Andy on the Road

6 October 2010

The Dido and the Astronaut

Filed under: knowyourrights,thecommonlaw — Andy @ 2:40 pm

When the Hollywood Reporter broke this story, they started their article with this:

Look closely at Dido’s album cover for “Safe Trip Home.” Spot the lawsuit?


The astronaut in that photograph is Captain Bruce McCandless II. This is him here:

(Image courtesy Wikimedia, and I’m going to go ahead and add that that Captain McCandless doesn’t endorse my blog.)

Capt. McCandless is a true hero of the NASA program, serving as CAPCOM during the Apollo 11 mission and logging more than 300 hours in space himself.  He is most famous for making the first untethered space flight in the NASA MMU.  NASA has a collection of photos from the flight, including this one:

(Courtesy NASA)

It doesn’t take too long to see how Dido took this shot and made the album cover above.  The thing is, Capt. McCandless feels as though he, the astronaut so portrayed in the photograph, is entitled to some form of remuneration (along with an injunction) by virtue of being portrayed therein.  And so, he sued.  Here’s the complaint (PDF).

It’s important to note that this is not a copyright claim.  NASA took the photograph, and under ordinary circumstances that’s enough to put the photograph in the public domain as a government work.  McCandless makes no claim to the contrary.  This is a question of personality rights.

I’m still learning about trademark and rights of publicity, so I don’t feel comfortable going into the legal weeds on this one, but I can’t help but think that all of the major personality rights cases – Waits v. Frito-Lay, Haelan Laboratories v. Topps Chewing Gum, Martin Luther King Jr. Center for Social Change v. American Heritage Products, even the often controversial Zacchini v. Scripps-Howard Broadcasting Co. – all dealt with portrayals of celebrities where you could actually tell who was being portrayed.  It was Tom Waits’s voice, the baseball players’ portraits, a sculpture of Dr. King, or a video of Zacchini, and in all of those cases it was easy to see or hear who it was.  There was no mistake about it. Until I started writing this article, I had no idea that who the astronaut was in the photograph there.  It’s just an astronaut.

And even if I did know that this is a picture from the first MMU flight, and that McCandless was the person portrayed, how can I tell that it’s him?  He’s a speck on that photograph. (I think that’s why that photograph is so powerful.)  When we talk about personality rights, we talk in reference to using someone’s name or likeness without their permission.  On Safe Trip Home you don’t know the astronauts name and you can’t see the astronaut’s face.  It is technically him, but the only way you know who this is would be if you are schooled enough to know the background significance of the picture.  I don’t even think the question fairly debatable – at best it’s a very serious uphill battle to prove it.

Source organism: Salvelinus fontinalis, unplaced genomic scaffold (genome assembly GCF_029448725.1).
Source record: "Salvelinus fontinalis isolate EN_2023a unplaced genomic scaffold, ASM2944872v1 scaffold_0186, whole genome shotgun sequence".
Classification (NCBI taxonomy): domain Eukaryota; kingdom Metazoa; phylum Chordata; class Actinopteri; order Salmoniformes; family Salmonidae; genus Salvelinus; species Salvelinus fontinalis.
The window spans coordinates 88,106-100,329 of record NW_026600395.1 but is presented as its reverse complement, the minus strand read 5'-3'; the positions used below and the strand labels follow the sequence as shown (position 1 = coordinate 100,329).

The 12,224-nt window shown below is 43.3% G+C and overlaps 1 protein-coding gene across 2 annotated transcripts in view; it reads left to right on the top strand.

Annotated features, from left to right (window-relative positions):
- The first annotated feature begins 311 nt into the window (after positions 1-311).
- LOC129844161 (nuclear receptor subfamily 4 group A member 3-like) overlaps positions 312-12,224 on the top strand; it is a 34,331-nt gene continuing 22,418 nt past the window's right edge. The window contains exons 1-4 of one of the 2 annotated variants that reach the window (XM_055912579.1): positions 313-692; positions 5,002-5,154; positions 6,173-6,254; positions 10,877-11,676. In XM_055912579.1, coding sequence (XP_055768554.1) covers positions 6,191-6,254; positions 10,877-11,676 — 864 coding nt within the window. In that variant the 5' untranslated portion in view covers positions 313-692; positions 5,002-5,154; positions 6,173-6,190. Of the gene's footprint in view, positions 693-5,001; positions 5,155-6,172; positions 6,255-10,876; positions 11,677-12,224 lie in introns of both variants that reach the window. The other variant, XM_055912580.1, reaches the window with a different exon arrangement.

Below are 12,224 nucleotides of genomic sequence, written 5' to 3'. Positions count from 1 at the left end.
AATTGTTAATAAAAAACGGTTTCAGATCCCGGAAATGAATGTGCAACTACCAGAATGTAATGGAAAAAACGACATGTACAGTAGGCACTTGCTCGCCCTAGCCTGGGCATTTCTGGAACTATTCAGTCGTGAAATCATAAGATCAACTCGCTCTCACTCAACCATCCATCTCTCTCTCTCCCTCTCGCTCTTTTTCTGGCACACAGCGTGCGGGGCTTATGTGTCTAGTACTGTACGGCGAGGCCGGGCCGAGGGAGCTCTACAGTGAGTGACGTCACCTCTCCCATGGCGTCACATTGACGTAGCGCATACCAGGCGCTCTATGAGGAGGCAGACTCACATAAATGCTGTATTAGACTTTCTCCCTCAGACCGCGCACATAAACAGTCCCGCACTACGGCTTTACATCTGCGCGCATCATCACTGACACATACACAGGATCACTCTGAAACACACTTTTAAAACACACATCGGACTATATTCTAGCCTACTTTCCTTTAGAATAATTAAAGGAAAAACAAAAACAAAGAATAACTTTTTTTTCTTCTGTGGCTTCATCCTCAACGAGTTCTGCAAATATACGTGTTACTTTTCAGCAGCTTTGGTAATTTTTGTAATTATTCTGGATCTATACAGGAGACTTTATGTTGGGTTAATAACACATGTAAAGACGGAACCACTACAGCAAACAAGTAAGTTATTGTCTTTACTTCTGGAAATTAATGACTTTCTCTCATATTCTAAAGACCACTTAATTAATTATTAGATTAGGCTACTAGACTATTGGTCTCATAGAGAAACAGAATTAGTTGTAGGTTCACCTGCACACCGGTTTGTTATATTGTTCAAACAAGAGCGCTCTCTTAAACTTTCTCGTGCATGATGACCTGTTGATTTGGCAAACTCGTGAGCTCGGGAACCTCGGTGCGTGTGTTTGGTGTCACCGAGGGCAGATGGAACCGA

The complaint sees it differently:

29. The EVAtion Photograph [the photo used on Dido’s album] includes the images of McCandless, and McCandless is further identified in part by distinctive red stripes on his pressure suit, as well as a mission patch on the chest of his life support system. NASA used such markings to visually distinguish McCandless from other crew members.

30. In the EVAtion Photograph, McCandless is further identified by and pictured with a distinctive over-the-shoulder Nikon camera, which has not been used on any other shuttle missions.

With all due respect to the drafters of the complaint: really?  You really think you can see all of these things in this photograph?  Can you make out the mission patch on the chest of Capt. McCandless’s life support system?  Even if you saw it close up, would your mind go to Capt. McCandless when you saw that patch?

The complaint also notes that the photograph appeared in news media, including this piece in Time magazine, identifying Capt. McCandless.  But again, unfair use of publicity rights more or less presumes that a consumer will see the celebrity portrayed and believe the celebrity to have supported, endorsed, or otherwise lent their goodwill to the product.  To put it in the words of the California Civil Code (under which McCandless makes one of his five claims) a photograph of a celebrity must be clearly depicted so that “one who views the photograph with the naked eye can reasonably determine that the person depicted in the photograph is the same person who is complaining of its unauthorized use.”  I don’t think this should be enough:

(McCandless, zoomed in as far as the original photo will allow.)

Now, the Complaint alleges that Dido did, in fact, mention in the liner notes that the photograph depicts McCandless.  In so doing they have used his name, and thus he at least gets in the door with a personality rights claim.  But that’s inside the liner notes of the album, and thus not used to sell or advertise the product.  In short, I don’t think that should count either.

I leave more analysis to those more suited, but I do want to note in closing that the complaint embraces what I consider a wholly separate action against Getty Images for publicity claims as well as some form of breach of contract claim for a personality license Getty entered into regarding this picture.  Why Getty is allegedly commercially licensing a public domain picture, and paying McCandless for the personality rights therein, remains a complete mystery to me.

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